Clay pot cooler design research for improved vegetable storage in low-income rural communities

Term: Summer 2023
UROP Department, Lab or Center: MIT D-Lab
Faculty Supervisor: Eric Verploegen
Compensation: UROP direct funding available if the application is submitted by April 18 and accepted by the UROP office. Otherwise, credit or on volunteer basis.

About MIT D-Lab

D-Lab works largely on health, water, energy, and agriculture to achieve sustainable development goals through collaborative approaches. We have a long history of working with collaborators around the world to design and develop energy solutions for low-resource communities. D-Lab also offers dynamic, project-based energy classes during both semesters. More details on D-Lab research are available here.

Project overview

The D-Lab Evaporative Cooling Research Group has been conducting research on clay pot coolers since 2016. When affordable and effective post-harvest storage solutions are not available or affordable, people living in off-grid rural communities will often experience vegetable spoilage, loss of income, lack of access to nutritious foods, and large amounts of time spent purchasing vegetables. Clay pot coolers are simple and inexpensive technologies that can be made with locally available materials, that can dramatically improve the shelf life of many fruits and vegetables.

Research on how design parameters impact the performance and usability of the technology will be used to provide guidance to users on how best to assemble these devices, MIT D-Lab has reached thousands of households in West Africa through training programs in collaboration with NGOs and government agencies.

The goal of this UROP project is to systematically organize and analyze existing data sets, conduct additional experiments where needed, and generate academic and practitioner-focused outputs to share this knowledge and increase the performance and accessibility of technologies being used in West African communities.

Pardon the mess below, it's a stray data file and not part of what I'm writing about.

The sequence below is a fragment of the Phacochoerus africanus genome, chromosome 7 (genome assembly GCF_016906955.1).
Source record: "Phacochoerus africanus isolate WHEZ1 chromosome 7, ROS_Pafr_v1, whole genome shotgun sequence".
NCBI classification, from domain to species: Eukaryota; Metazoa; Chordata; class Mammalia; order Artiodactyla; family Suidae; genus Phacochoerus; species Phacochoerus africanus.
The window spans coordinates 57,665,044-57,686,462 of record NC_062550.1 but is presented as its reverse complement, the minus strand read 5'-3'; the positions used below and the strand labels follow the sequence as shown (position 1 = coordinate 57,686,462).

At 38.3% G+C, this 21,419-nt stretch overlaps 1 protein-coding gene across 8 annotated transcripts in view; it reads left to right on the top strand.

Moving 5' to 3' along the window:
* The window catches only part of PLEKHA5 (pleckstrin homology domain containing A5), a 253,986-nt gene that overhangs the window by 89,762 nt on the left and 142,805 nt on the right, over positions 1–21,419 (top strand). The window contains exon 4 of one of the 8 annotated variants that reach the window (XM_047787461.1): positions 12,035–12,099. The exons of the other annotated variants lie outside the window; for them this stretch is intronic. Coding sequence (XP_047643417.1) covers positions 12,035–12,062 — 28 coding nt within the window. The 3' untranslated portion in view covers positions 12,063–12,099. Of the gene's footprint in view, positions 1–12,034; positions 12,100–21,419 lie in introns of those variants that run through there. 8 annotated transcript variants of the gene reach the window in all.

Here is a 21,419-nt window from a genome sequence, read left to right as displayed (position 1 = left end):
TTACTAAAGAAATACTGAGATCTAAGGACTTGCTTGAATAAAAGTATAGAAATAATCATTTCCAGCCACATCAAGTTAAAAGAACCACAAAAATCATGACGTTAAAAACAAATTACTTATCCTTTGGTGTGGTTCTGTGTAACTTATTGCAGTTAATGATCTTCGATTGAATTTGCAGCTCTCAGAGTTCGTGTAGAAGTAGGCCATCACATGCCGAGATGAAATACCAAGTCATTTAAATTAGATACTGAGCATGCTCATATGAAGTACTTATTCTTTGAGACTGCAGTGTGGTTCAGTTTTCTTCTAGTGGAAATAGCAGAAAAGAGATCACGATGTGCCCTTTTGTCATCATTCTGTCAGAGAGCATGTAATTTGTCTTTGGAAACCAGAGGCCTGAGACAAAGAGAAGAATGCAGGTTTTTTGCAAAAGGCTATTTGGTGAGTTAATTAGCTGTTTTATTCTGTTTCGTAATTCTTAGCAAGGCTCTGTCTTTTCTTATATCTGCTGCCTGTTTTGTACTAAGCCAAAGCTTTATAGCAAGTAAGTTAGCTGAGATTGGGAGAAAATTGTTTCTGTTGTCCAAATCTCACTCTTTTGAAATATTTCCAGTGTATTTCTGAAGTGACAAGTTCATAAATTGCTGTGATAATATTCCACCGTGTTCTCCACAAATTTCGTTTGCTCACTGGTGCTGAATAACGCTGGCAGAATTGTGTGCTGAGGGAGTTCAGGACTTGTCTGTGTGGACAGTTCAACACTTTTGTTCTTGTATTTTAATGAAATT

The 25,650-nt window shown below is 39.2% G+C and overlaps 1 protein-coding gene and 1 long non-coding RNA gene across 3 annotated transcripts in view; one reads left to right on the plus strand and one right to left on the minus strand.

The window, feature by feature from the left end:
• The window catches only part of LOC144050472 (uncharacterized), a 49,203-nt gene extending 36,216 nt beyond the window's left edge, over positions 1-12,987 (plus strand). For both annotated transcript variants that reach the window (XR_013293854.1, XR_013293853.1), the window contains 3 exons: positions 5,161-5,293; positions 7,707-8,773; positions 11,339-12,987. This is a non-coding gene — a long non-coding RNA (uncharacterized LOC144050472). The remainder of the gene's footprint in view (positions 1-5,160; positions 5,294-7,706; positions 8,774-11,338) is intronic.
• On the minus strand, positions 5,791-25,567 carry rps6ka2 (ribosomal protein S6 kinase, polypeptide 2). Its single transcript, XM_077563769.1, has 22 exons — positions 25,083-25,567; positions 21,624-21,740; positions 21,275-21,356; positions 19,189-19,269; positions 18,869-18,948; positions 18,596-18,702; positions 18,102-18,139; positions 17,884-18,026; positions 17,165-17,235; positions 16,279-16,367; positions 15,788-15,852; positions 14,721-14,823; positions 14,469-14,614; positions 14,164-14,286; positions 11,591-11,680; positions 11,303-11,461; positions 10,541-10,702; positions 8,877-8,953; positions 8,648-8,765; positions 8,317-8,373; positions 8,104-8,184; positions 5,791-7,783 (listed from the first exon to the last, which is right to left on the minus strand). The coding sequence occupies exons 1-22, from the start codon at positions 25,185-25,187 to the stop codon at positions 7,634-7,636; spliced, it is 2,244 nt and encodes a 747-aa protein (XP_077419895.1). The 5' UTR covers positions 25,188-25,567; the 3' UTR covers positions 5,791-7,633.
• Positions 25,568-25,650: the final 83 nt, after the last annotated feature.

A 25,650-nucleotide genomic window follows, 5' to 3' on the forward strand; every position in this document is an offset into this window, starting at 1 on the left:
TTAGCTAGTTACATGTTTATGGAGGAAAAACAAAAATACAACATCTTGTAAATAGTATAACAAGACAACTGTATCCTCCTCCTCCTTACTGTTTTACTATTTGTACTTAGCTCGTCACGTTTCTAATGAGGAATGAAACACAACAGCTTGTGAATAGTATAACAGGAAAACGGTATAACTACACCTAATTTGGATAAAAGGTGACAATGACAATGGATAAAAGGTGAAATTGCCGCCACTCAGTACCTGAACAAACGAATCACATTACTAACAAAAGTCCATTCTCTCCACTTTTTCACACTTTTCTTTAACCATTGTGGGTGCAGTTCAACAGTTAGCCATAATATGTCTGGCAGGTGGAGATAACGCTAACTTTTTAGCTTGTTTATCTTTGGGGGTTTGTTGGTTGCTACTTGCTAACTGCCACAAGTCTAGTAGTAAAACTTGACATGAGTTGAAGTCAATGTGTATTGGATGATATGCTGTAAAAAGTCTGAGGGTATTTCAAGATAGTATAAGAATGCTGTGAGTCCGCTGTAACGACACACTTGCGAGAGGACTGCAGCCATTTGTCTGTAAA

Data on the performance of a wide range of device designs have been collected in Mali, Rwanda, Burkina Faso, Uganda, and the team’s lab at MIT.

The following papers contain results from the team’s earlier work using sensors to measure the performance of the technology:

and a heat and mass transport model of clay pot coolers was developed and published.

The output of this work is expected to result in a peer-revied publication for which the student would be the lead author.


The student’s responsibilities will be the following:

  • Organize and conduct a preliminary analysis of the data from various sources
  • Determine the key areas of interest for deeper parametric analysis
  • Compare the experiment results with the heat and mass transfer model predictions and extrapolate results for a range of designs that were not tested experimentally.
  • Formulate hypotheses and present supporting data
  • Conduct additional experiments as needed
  • Draft a manuscript for a peer-reviewed publication

This will start as a full-time position will start in the Summer of 2023 and it is expected that part-time work through the following academic year will be needed to complete the project.

Throughout the duration of the project, the student will receive close guidance and support from the supervisor.

This is an excellent project for a student interested in pursuing graduate studies and looking to gain experience with data analysis and academic publishing while supporting a project with real-world impacts on low-resource communities. This project would also make a strong senior thesis.


Applicants should have an interest in practical solutions to global poverty challenges. Previous experience with data analysis, heat and mass transfer modeling, and technical writing are preferred.


Interested candidates should email Eric Verploegen with a brief explanation of why they are interested in this project and describe any relevant previous experience.


Eric Verploegen, MIT D-Lab Research Engineer; Lead, Evaporative Cooling Research Group